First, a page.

Study Immunology: Master's Degree & Online Course Info

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What kind of job can you get with a master's degree in immunology? Find out program requirements, online options and information on courses and immunology master's degree programs.
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Immunology Master's Degrees: At a Glance

Immunologists examine the human immune system and its responses to infections and diseases. According to O*Net Online, most immunologists possess a doctoral or other professional degree. However, O*Net Online also states that some medical and clinical lab technologists have master's degrees, even though the U.S. Bureau of Labor Statistics (BLS) reports that these technologists usually need a bachelor's degree. The BLS also reports that some states and employers require that medical and clinical lab technologists be licensed or certified.

Master's Degree
Who is this degree for? - Bachelor's degree holders seeking advanced knowledge in the field
- Individuals interested in working as a medical or clinical lab technologist
- Individuals intending to continue their studies to earn either a Doctor of Philosophy (Ph.D.) or Medical Doctor (M.D.) degree
Common Career Paths (with approximate mean annual salary) - Medical and clinical laboratory technologists ($58,000 - may vary with experience)*
Time to Completion About 2 year, full-time
Common Graduation Requirements - Coursework
- Presentation of research posters
- Participation in a research project
- Writing a thesis
Prerequisites - Letters of recommendation
- Official transcripts from an accredited bachelor's degree program
- Minimum GPA of 3.0 for last two years of undergraduate coursework
- GRE scores
Online Availability - Individual courses are available

Source: *U.S. Bureau of Labor Statistics (May 2011 figures).

Immunology Master's Degrees

Immunology master's degree programs usually prepare students for careers in biomedical research. Although applicants may not need a bachelor's degree in immunology for admission to these programs, most schools recommend that applicants have completed undergraduate courses in biology, chemistry and other science fields. The curriculum of these programs often includes coursework, lab research, independent studies and a thesis.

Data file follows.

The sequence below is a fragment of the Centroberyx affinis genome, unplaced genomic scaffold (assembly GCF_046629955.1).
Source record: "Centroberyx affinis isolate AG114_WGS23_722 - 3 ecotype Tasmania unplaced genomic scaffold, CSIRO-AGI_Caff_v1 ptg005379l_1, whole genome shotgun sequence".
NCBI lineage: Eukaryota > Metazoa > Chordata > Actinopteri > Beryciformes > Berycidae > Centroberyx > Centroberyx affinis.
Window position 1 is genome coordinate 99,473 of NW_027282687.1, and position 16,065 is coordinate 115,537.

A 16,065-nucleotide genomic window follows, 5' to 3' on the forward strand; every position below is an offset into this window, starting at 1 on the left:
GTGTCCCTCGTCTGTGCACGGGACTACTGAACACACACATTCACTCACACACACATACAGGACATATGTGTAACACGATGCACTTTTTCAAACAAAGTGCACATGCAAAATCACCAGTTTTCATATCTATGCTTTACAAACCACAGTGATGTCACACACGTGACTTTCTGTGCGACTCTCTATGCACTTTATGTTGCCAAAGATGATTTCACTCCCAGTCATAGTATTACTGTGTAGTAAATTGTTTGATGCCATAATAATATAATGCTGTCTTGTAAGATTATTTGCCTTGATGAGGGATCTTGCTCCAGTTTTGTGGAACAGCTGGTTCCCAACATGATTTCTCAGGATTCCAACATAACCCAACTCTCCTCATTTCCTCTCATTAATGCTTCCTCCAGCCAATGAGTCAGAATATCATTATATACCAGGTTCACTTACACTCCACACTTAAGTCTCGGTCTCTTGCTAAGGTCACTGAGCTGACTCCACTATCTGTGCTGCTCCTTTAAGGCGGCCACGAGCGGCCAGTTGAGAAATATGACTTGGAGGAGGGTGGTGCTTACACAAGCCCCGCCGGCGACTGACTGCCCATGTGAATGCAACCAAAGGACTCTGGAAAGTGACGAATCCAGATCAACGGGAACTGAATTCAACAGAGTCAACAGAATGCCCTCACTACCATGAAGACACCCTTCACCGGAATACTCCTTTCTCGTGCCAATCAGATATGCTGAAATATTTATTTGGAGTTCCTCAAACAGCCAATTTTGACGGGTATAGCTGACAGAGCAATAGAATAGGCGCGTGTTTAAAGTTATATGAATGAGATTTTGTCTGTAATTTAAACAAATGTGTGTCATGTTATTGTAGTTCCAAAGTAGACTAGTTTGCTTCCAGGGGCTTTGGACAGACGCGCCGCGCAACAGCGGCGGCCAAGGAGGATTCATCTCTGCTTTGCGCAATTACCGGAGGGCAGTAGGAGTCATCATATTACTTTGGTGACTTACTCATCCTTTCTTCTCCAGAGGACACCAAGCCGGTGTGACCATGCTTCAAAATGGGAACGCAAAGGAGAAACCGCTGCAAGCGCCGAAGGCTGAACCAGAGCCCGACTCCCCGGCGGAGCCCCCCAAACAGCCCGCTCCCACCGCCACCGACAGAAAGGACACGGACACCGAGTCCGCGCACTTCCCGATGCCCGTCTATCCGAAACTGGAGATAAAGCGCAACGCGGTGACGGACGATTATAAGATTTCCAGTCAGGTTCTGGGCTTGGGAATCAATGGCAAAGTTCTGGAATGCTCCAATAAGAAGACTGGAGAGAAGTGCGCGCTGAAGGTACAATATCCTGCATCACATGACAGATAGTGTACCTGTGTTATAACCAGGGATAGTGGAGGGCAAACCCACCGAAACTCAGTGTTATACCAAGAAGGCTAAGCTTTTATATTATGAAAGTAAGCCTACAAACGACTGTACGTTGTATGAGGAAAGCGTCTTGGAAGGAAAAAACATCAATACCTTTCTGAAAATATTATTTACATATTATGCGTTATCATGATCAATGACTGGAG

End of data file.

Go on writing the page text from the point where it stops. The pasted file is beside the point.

Pros and Cons


  • Some programs may offer small class sizes, sometimes of no more than 50 students, which may make it easier to interact with professors or conduct research in your area of interest
  • Professors may be from non-immunology-related departments, allowing you to incorporate these outside fields into your immunology studies
  • Some programs emphasize Ph.D. studies, which may make it easier for admission into doctoral-level programs after graduation


  • Medical and clinical lab technologists usually need a bachelor's degree*, meaning that you may compete against bachelor's degree holders for these jobs
  • Technologists may work in facilities that operate around the clock, such as hospitals; as a result, you may be required to work evenings or weekends*
  • Most immunologists possess a Ph.D. or M.D. degree, meaning that you may compete with these individuals for jobs**

Sources: *U.S. Bureau of Labor Statistics, **O*Net Online.

Courses and Requirements

These programs teache students about recent developments in immunology and how to critically evaluate current literature about the field. Most programs include coursework, research and writing a thesis. Classes in these programs may cover topics like innate, muscular and mucosal immunology, cytokines, nutrition and immunology, immunotoxicology and avian immunology. Some programs may encourage or require students to participate in an internship.

Online Course Options

Fully online master's degree programs in immunology are rare. However, immunology-related courses are available online. These programs may be designed for individuals with a background in the biological sciences who want to complete professional development requirements or satisfy prerequisite courses to attend a Ph.D. degree program.

Stand Out with this Degree

To stand out with your degree, participate in research related to your intended career path. Faculty members at some schools may research topics like infectious disease pathology or dynamics, cancer immunology or immune-mediated diseases. Having experience researching the area of immunology related to your career path may make it easier to find a job after graduation.

Additionally, if offered in your program, consider completing an internship. An internship allows you to gain hands-on experience working in the field and to network with professionals. Having prior experience may impress employers, and networking may make it easier to find a job after graduation.

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